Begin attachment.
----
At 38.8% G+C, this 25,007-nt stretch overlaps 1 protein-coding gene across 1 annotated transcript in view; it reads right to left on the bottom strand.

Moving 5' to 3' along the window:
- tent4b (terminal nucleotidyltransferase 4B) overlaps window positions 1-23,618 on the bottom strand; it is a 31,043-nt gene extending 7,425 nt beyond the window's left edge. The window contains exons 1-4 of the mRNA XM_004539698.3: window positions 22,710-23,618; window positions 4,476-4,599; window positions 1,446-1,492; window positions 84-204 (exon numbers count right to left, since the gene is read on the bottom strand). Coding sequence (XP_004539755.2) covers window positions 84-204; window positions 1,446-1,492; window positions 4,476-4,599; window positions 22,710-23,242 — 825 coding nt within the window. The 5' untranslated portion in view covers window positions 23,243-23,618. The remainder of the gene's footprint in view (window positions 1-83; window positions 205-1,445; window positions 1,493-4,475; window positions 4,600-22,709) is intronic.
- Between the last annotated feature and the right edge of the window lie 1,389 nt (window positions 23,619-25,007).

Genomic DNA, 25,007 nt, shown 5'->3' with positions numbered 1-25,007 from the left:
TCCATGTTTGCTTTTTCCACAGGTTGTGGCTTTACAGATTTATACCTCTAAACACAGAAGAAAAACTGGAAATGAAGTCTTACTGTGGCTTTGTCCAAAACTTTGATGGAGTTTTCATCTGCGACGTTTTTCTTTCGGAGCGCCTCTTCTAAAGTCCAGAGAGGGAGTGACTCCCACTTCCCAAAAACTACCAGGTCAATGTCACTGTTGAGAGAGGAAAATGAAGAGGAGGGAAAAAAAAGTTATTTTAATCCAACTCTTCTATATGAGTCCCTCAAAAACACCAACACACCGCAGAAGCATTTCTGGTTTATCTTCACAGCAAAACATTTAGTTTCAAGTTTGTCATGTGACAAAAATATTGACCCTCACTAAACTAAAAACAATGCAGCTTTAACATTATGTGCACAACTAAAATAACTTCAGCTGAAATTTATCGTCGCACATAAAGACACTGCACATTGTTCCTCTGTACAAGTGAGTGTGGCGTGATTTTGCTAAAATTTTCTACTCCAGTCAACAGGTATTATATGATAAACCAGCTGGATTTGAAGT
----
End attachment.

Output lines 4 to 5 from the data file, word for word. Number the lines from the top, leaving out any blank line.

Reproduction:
- Between the last annotated feature and the right edge of the window lie 1,389 nt (window positions 23,619-25,007).

Genomic DNA, 25,007 nt, shown 5'->3' with positions numbered 1-25,007 from the left: